The designers at McLaren Applied Technologies put together a bold vision of the future outside of any current series regulations to show what could be done if Formula One would just let them. The MP4-X concept sounds as if it’s straight out of science fiction, and we’d love to see some of its ideas become reality.

McLaren Technology Group’s Group Brand Director John Allert had this to say on the site about the project:

We have combined a number of F1’s key ingredients – speed, excitement and performance, with the sport’s emerging narratives - such as enclosed cockpits to enhance driver safety, and hybrid power technologies.

Formula 1 is the ultimate gladiatorial sport, and the future we envisage will be a high tech, high performance showcase that excites fans like no other sport.

Ooh, shots fired in the closed cockpit debate. While this car treats them as an eventuality in Formula One, it goes about integrating them in a clever, high-tech way, using cameras to provide a 360° view of the driver’s surroundings through a head-mounted augmented vision display.

An additional heads-up display would show the position of other competitors on track, locations of yellow flags and incidents and other on-track information.

The canopy itself would be able to adapt to different on-track conditions, such as low light or intense sun.

The MP4-X envisions a car powered by less traditional means—where the internal combustion engine is designed from the ground-up to be used with a hybrid and solar system.

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Further charging could be gained from inductive coupling integrated into the track as well, allowing even more of the car to be powered by sustainable energy.

Batteries for energy storage would be integrated into structural components to save space and weight.

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McLaren Applied Technologies Systems Engineer Anthony Law explains how a radically different powertrain could open up the rest of the car’s design:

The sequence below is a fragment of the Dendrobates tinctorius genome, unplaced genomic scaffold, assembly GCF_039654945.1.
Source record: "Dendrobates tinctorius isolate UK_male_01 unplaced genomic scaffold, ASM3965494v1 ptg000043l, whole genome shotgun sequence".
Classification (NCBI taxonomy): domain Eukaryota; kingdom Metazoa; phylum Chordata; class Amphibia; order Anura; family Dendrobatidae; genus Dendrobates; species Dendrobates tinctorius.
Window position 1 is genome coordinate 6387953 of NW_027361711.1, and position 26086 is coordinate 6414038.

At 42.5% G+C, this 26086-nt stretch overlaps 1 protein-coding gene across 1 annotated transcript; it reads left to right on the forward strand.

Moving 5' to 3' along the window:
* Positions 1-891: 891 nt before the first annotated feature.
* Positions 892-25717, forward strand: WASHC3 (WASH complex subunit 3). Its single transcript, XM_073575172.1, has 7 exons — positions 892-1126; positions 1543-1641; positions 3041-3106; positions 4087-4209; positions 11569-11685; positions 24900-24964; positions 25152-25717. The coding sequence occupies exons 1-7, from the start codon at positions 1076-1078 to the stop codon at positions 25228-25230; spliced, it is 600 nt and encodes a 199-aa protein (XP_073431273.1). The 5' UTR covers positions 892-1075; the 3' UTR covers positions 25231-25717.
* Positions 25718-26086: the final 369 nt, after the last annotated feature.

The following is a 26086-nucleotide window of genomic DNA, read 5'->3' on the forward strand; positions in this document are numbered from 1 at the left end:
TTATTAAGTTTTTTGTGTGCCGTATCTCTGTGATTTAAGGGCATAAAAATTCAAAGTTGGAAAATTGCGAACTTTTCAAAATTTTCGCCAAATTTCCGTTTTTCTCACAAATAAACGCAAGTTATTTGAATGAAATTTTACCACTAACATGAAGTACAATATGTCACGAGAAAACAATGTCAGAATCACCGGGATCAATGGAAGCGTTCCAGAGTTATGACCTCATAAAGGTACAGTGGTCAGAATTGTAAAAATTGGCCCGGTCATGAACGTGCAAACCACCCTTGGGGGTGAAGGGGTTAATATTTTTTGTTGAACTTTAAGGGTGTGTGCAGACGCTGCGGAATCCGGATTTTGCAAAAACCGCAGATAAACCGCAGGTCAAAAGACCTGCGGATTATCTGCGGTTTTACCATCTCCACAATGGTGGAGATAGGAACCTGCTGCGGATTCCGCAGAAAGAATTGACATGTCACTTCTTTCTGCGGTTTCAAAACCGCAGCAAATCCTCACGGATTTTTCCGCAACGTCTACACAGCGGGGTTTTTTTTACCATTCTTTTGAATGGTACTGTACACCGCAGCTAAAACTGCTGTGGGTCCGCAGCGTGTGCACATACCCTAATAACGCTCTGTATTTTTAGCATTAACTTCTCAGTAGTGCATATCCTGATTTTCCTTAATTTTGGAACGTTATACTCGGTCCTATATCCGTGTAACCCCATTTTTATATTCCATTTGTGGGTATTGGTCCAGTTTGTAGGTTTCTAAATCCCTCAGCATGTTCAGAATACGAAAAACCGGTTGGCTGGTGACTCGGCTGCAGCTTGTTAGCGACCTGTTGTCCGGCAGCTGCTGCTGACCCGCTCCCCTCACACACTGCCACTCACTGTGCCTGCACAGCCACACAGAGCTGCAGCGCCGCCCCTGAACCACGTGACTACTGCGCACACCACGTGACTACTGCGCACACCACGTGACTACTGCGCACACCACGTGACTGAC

With a new approach to the internal combustion engine, you could radically redistribute the chassis layout at the rear of the car, with different areas that could be exploited aerodynamically. Such technology could be beautifully packaged around the entire chassis.

Some of that technology is a blast from the past—but in a good way, from when technological developments in F1 were far less held back by the series rulebook.

Without having to stay within the limits of F1’s current regulations, McLaren envisions a return to ground-effect aerodynamics, which have been banned since 1982. With new, smaller, less thirsty engines and better design technologies that could help them design large venturi tunnels underneath a car, McLaren thinks ground effects could successfuly make a comeback in F1.

Active aerodynamics are another area McLaren sees making a comeback. Electrodes fitted to the MP4-X wings could automatically adjust the car’s aero for downforce in the corners that could be taken out for straights. Those electrodes could also turn on in the corners to turn the air around the car into plasma.

Shape-memory alloys used in the bodywork could also allow the car to adjust its shape to different on-track conditions.

Even the tires are high-tech, with aerodynamic covers that promise real-time monitoring and and an onboard pressure regulator that could provide automatic, on-the-fly tire pressure adjustment. Felipe Massa can’t wait.

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McLaren even envisions high-tech driver’s gear that would monitor biotelemetry and adjust the car’s behavior when fatigue was detected, plus racing suits made of smart fabrics that could pinpoint areas of trauma in an accident.

Onboard controls could be radically different, too—controlling the car with brain waves or gestures instead of a traditional wheel. While I’m not as sold on this idea as a problem that needed solving (wheels and pedals are fun!), it’s cool to think that it could be possible.

On-board structural monitoring and negative-energy materials that can attenuate forces from impacts and recover their original shape would help the car of the future become safer than ever.

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Fans could be shown targeted ads on the side of the car, and get a view that’s completely synced with the driver’s point of view.

The full microsite for the project is here, and it’s all an interesting read on everything that could be possible in the near future.

Some items listed off in McLaren’s dreams of the future are things they’re already working on, such as better monitoring driver performance and health. Others, such as the energy recovery and hybrid systems, are based on existing technologies that went into the P1 hypercar and other motorsport projects.

Photo credits: McLaren


Contact the author at stef.schrader@jalopnik.com.

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